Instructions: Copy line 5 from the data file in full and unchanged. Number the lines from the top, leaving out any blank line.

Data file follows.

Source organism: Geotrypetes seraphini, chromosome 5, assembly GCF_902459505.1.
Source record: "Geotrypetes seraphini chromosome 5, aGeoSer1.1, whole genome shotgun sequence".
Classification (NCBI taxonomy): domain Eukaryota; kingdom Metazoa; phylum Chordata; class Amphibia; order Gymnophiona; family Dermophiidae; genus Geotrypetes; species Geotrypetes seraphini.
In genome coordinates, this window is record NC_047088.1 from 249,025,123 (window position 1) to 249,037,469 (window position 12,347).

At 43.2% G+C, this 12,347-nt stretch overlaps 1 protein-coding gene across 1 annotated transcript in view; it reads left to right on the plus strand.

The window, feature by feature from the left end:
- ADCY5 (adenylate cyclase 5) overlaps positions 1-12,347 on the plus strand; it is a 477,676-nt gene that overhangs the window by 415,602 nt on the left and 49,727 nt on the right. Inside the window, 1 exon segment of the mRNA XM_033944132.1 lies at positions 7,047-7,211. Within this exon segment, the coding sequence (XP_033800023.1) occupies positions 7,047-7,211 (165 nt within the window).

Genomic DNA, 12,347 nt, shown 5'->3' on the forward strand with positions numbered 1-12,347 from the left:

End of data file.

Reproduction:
At 43.2% G+C, this 12,347-nt stretch overlaps 1 protein-coding gene across 1 annotated transcript in view; it reads left to right on the plus strand.